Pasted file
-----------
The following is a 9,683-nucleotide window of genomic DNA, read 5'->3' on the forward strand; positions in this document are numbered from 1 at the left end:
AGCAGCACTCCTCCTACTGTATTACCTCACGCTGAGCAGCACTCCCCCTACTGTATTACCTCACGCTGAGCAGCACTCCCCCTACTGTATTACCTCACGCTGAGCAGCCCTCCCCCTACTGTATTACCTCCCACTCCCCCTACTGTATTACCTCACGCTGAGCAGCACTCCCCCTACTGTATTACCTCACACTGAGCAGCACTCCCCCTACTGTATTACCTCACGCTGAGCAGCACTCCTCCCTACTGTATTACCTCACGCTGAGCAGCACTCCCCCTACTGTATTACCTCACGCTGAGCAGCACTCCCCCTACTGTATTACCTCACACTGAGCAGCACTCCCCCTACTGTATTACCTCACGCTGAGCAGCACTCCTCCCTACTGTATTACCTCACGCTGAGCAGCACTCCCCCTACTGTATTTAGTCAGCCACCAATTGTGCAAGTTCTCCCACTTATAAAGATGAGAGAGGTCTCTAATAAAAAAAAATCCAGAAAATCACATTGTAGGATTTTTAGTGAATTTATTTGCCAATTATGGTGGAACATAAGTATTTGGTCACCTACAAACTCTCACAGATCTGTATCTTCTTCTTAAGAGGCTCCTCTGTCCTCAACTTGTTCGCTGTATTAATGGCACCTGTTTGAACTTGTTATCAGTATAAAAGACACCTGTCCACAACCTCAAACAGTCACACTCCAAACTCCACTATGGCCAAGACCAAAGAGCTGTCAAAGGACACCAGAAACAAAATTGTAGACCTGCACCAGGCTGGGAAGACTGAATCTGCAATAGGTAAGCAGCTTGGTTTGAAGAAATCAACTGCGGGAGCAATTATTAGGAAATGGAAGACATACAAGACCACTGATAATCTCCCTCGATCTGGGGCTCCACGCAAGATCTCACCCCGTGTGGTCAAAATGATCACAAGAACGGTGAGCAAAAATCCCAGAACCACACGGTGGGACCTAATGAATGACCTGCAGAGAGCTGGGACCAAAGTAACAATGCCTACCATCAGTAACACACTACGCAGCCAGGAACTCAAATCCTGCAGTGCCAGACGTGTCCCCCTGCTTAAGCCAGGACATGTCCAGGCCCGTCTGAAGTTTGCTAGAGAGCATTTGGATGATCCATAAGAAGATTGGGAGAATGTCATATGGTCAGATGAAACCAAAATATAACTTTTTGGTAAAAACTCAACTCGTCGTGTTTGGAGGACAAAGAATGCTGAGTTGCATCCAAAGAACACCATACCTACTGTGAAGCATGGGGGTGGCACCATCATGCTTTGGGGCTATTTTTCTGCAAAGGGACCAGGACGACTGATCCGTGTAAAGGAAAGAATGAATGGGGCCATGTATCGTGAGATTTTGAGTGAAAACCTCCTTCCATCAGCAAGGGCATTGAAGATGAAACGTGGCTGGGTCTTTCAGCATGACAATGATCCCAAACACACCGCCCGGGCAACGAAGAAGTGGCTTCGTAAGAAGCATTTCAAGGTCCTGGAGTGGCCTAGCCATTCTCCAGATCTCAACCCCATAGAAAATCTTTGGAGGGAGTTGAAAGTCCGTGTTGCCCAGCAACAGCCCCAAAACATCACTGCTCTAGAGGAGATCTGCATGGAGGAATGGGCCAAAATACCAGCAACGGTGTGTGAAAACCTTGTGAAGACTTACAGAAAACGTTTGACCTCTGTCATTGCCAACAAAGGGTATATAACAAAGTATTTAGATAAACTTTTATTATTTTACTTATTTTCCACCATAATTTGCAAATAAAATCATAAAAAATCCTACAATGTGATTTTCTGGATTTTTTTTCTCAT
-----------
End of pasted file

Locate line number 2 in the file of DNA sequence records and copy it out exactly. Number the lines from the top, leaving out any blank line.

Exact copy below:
AGCAGCACTCCTCCTACTGTATTACCTCACGCTGAGCAGCACTCCCCCTACTGTATTACCTCACGCTGAGCAGCACTCCCCCTACTGTATTACCTCACGCTGAGCAGCCCTCCCCCTACTGTATTACCTCCCACTCCCCCTACTGTATTACCTCACGCTGAGCAGCACTCCCCCTACTGTATTACCTCACACTGAGCAGCACTCCCCCTACTGTATTACCTCACGCTGAGCAGCACTCCTCCCTACTGTATTACCTCACGCTGAGCAGCACTCCCCCTACTGTATTACCTCACGCTGAGCAGCACTCCCCCTACTGTATTACCTCACACTGAGCAGCACTCCCCCTACTGTATTACCTCACGCTGAGCAGCACTCCTCCCTACTGTATTACCTCACGCTGAGCAGCACTCCCCCTACTGTATTTAGTCAGCCACCAATTGTGCAAGTTCTCCCACTTATAAAGATGAGAGAGGTCTCTAATAAAAAAAAATCCAGAAAATCACATTGTAGGATTTTTAGTGAATTTATTTGCCAATTATGGTGGAACATAAGTATTTGGTCACCTACAAACTCTCACAGATCTGTATCTTCTTCTTAAGAGGCTCCTCTGTCCTCAACTTGTTCGCTGTATTAATGGCACCTGTTTGAACTTGTTATCAGTATAAAAGACACCTGTCCACAACCTCAAACAGTCACACTCCAAACTCCACTATGGCCAAGACCAAAGAGCTGTCAAAGGACACCAGAAACAAAATTGTAGACCTGCACCAGGCTGGGAAGACTGAATCTGCAATAGGTAAGCAGCTTGGTTTGAAGAAATCAACTGCGGGAGCAATTATTAGGAAATGGAAGACATACAAGACCACTGATAATCTCCCTCGATCTGGGGCTCCACGCAAGATCTCACCCCGTGTGGTCAAAATGATCACAAGAACGGTGAGCAAAAATCCCAGAACCACACGGTGGGACCTAATGAATGACCTGCAGAGAGCTGGGACCAAAGTAACAATGCCTACCATCAGTAACACACTACGCAGCCAGGAACTCAAATCCTGCAGTGCCAGACGTGTCCCCCTGCTTAAGCCAGGACATGTCCAGGCCCGTCTGAAGTTTGCTAGAGAGCATTTGGATGATCCATAAGAAGATTGGGAGAATGTCATATGGTCAGATGAAACCAAAATATAACTTTTTGGTAAAAACTCAACTCGTCGTGTTTGGAGGACAAAGAATGCTGAGTTGCATCCAAAGAACACCATACCTACTGTGAAGCATGGGGGTGGCACCATCATGCTTTGGGGCTATTTTTCTGCAAAGGGACCAGGACGACTGATCCGTGTAAAGGAAAGAATGAATGGGGCCATGTATCGTGAGATTTTGAGTGAAAACCTCCTTCCATCAGCAAGGGCATTGAAGATGAAACGTGGCTGGGTCTTTCAGCATGACAATGATCCCAAACACACCGCCCGGGCAACGAAGAAGTGGCTTCGTAAGAAGCATTTCAAGGTCCTGGAGTGGCCTAGCCATTCTCCAGATCTCAACCCCATAGAAAATCTTTGGAGGGAGTTGAAAGTCCGTGTTGCCCAGCAACAGCCCCAAAACATCACTGCTCTAGAGGAGATCTGCATGGAGGAATGGGCCAAAATACCAGCAACGGTGTGTGAAAACCTTGTGAAGACTTACAGAAAACGTTTGACCTCTGTCATTGCCAACAAAGGGTATATAACAAAGTATTTAGATAAACTTTTATTATTTTACTTATTTTCCACCATAATTTGCAAATAAAATCATAAAAAATCCTACAATGTGATTTTCTGGATTTTTTTTCTCAT